Three paramedics who work with private ambulance services in Newfoundland and Labrador say they hope a province-wide review of ambulance services will lead to much needed change.

The provincial government has hired a private consultant to look at road ambulances, fixed-wing ambulances, and rotary ambulance services. 

The paramedics who spoke to CBC said there has been a gap between private ambulance services and hospital based services run by health authorities, and they're worried that the gap may affect patient care. 

Older vehicles, equipment

One paramedic said that private ambulance services are often using older ambulances with older equipment.

"If you were to go to a hospital based service, you'd be seeing a lot newer medical technologies," he said.

Provincial laws require ambulances to be taken out of service after 10 years on the road or after they log 500,000 kilometres. The paramedics said too often, the private companies use the older vehicles.

"I actually had to get out with a patient in the back, and with the help of a bystander who happened to be stopped behind us, and I had to push the ambulance," said another paramedic.

Concern about working hours

Another paramedic said he was concerned about the differences in private ambulance services and hospital-based services.

He said paramedics at private services often work on-call for 24 hours a day, on shifts of seven days on and five or six days off, while hospital-based paramedics work 12-hour shifts.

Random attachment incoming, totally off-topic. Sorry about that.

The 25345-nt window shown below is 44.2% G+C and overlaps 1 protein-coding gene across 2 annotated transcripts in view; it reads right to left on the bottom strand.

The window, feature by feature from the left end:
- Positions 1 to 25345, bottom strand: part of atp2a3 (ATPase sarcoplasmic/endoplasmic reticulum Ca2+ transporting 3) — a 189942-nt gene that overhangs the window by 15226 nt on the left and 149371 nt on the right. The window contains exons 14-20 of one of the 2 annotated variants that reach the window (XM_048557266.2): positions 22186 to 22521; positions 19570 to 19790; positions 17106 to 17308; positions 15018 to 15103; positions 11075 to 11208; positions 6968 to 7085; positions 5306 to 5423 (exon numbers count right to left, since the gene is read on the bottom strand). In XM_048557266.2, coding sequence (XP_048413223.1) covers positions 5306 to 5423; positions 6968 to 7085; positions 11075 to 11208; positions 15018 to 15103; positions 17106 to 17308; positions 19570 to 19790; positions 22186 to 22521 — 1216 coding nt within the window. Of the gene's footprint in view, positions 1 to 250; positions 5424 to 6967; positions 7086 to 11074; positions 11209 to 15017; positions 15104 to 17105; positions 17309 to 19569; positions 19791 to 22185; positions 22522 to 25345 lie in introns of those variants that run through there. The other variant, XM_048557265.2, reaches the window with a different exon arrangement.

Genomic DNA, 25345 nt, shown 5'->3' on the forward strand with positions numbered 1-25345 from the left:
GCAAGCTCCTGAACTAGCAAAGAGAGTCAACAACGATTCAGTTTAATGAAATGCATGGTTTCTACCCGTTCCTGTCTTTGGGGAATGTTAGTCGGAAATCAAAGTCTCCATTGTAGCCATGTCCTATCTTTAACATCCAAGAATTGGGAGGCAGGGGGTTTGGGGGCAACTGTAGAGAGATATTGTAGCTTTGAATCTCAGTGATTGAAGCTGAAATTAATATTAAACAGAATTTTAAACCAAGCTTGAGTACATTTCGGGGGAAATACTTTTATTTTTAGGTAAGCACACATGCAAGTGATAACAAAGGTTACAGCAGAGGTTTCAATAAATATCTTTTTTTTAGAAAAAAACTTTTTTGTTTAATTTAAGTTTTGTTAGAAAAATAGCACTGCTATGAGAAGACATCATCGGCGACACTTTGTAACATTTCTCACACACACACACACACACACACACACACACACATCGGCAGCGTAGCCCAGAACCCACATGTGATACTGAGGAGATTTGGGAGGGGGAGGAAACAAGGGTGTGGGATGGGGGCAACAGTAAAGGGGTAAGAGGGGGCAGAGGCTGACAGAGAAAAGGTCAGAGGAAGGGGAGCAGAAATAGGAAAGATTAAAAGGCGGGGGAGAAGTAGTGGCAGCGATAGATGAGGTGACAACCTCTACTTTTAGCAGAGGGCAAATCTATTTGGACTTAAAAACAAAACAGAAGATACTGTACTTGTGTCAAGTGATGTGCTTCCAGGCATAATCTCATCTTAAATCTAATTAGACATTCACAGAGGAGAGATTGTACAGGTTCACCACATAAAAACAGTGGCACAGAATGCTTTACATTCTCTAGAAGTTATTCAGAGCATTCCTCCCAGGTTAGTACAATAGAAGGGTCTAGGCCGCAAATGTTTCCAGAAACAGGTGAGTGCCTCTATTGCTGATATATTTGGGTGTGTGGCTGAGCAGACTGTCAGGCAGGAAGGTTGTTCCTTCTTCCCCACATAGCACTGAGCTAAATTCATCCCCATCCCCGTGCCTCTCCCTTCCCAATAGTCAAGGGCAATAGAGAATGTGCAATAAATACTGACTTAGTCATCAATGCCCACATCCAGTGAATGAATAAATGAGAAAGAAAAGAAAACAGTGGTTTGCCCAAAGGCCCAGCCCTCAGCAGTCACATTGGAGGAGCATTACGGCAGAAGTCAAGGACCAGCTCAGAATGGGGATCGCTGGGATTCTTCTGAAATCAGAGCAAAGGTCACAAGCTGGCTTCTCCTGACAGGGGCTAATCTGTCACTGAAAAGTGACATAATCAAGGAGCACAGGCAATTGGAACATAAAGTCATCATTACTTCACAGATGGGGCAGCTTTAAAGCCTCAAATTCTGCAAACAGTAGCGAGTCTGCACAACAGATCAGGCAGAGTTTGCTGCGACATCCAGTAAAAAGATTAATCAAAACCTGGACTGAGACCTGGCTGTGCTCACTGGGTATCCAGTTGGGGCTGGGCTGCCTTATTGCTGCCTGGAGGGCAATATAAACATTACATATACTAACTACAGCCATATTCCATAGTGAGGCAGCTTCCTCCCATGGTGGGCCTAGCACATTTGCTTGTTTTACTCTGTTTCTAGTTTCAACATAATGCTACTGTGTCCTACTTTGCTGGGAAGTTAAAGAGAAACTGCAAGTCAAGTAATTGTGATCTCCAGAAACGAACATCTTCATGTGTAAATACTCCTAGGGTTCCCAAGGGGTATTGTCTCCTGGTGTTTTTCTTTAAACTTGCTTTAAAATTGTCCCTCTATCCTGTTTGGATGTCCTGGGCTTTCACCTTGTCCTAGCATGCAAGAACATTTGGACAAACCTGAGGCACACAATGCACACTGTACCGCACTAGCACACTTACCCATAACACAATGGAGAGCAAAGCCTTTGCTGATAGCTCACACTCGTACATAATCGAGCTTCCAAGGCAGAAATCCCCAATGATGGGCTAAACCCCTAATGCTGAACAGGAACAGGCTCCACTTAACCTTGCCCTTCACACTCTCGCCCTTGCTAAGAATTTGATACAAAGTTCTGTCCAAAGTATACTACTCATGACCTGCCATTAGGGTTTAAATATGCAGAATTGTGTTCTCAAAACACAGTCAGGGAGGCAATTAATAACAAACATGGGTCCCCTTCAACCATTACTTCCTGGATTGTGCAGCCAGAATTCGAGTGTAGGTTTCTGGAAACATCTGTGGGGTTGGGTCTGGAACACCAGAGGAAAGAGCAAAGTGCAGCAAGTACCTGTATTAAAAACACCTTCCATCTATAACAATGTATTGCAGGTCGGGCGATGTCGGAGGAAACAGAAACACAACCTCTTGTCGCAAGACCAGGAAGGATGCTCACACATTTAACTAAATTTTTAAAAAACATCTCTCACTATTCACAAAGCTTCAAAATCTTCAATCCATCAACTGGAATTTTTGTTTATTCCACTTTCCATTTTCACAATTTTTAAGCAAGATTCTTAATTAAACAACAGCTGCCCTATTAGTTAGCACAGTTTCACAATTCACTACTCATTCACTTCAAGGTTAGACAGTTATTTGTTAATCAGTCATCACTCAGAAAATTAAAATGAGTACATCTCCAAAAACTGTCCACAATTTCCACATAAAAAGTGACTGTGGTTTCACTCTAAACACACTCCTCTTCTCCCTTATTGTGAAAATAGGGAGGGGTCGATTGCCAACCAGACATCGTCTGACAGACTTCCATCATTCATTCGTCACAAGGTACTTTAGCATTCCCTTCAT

The paramedic whose ambulance broke down also experienced what he described as a scary call on a long shift. 

"I was out on the road for 17 hours one day," he said. "And the resulting bad weather conditions, time of day, and I'm sure fatigue played a huge factor in this, I actually hit a moose when I had a patient on board."

Wage gap

The private paramedics also said there was a big gap in wages and benefits between those who work for private services and those who work for health care boards.

One man said paramedics working for private services are paid about $18 an hour, while paramedics working for health care authorities can be paid more than $24 an hour.

"We're all hoping for that equal level of pay. We all do the same type of work," he said.

"My friend who works for a hospital service, he's collecting his benefits and he's saving up for his pension. The company I work for doesn't offer that."

Paramedics have started a Facebook group where they hope to encourage the public to give their feedback into the province's ambulance services.

The provincial government is also seeking public input on ambulance services through the main web page of the Health and Community Services department. 

 CBC has agreed to withhold the identity of the paramedics, who work in different parts of the provinces, because of their concerns that speaking out could hurt their careers.